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Thirteen Reasons Why - Jay Asher Review summary: An okay book about a heavy topic that kept me hooked, but I wouldn’t recommend it to someone else.

The book is about a girl, Hannah, who has committed suicide and has left a series of tapes in which she walks the listener through the various reasons she has decided to end her life. The listeners of the tapes each contribute to her decision and must pass the tapes onto the next person in Hannah’s narrative.
The tone of the book was a lot creepier than I thought it would be. So creepy, in fact, that it seemed to overshadow the sadness that I would have expected from a story about Hannah’s suicide. Similarly, there were several other things that distracted from Hannah’s story.

I found the main character, Clay, insufferable. This fantasy person is apparently a boy that not a single person in the school has a bad thing to say about – appearance, personality, etc. – and he plays the role of the nice guy throughout the entire book. Considering his role in Hannah’s decision to end her life (without giving anything anyway), his reactions to Hannah’s story were so dramatic: punching walls, screaming, sobbing…When I found out how he fit into Hannah’s story, it became all the more unrealistic. Of all the things Hannah was dealing with before she died, the main character should not have even been on her radar.

[Spoiler starts]

The reason Clay received the tapes, according to the holder of the second set of tapes, Tony, was because Clay would have wondered why Hannah had killed herself. Of course this might be true, but this would apply to most everyone else as well. However, I don't believe that Clay's wondering would have been worse than Hannah subjecting him to listening to her unravel, edging closer and closer to suicide, one story at a time. How is that any better when the insinuation is that Clay could have and should have done something to "save" Hannah? After listening to all the tapes, Clay is burdened by the guilt of powerlessness and passivity whereas the author would like us to believe it was actually all worth it in the end: Clay is reaching out to the not-even-minor-character girl that he ran into on the bus, potentially saving her from an academic life of isolation.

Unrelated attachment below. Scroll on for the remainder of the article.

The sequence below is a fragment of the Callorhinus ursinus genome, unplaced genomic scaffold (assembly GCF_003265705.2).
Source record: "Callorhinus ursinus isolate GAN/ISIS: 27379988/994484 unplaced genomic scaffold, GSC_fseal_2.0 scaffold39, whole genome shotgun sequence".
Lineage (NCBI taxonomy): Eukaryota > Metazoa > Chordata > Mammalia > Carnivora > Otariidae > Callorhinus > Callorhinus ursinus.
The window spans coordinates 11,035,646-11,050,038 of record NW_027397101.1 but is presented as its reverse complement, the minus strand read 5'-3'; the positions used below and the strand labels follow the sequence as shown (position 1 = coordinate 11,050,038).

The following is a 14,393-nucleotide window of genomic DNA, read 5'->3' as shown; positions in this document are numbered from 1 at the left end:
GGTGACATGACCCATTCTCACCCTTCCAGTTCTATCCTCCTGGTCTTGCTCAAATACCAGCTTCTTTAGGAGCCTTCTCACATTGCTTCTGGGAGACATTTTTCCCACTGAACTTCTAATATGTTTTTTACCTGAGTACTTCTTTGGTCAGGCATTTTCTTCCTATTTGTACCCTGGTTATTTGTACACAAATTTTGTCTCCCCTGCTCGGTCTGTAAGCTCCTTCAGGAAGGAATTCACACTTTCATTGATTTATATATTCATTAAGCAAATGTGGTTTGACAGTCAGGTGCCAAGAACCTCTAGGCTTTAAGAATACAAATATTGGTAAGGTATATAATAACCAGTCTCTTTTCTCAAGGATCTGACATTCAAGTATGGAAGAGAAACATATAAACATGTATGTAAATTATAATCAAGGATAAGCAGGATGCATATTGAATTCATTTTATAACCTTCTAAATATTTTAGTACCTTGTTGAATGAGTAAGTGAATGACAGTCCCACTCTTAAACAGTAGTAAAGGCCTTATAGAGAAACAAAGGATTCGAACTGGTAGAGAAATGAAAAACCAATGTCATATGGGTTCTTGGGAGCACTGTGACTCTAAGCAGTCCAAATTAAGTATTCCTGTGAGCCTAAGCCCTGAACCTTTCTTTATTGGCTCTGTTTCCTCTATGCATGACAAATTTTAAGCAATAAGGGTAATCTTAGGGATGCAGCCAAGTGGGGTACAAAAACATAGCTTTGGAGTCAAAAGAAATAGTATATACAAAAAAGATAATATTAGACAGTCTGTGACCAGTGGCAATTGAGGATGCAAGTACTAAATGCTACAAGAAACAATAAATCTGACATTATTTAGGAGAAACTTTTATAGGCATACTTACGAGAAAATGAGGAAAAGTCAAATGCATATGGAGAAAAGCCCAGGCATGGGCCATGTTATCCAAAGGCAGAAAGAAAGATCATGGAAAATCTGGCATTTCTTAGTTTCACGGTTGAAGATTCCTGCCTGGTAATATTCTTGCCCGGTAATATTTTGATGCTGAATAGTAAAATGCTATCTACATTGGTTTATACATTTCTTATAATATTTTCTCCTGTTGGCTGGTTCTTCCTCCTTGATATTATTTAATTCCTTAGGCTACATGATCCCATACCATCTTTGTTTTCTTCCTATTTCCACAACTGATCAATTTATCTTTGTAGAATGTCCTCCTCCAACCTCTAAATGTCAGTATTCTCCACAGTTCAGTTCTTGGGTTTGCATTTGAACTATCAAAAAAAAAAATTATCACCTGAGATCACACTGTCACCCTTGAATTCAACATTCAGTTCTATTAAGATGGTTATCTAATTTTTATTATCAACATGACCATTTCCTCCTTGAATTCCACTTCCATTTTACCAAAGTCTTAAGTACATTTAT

If the author is trying to make suicide seem like it's not a selfish act, the argument was wholly undermined by Hannah's need to involve Clay as a last-ditch romanticized last breath of "I'm sorry" and "We could've been something." All the while, we're supposed to believe these soulmates meant the world to each other after what, an hour or two of brief bonding. Okay...

[Spoiler ends]

The subject matter is definitely serious but I found it hard to take the book seriously.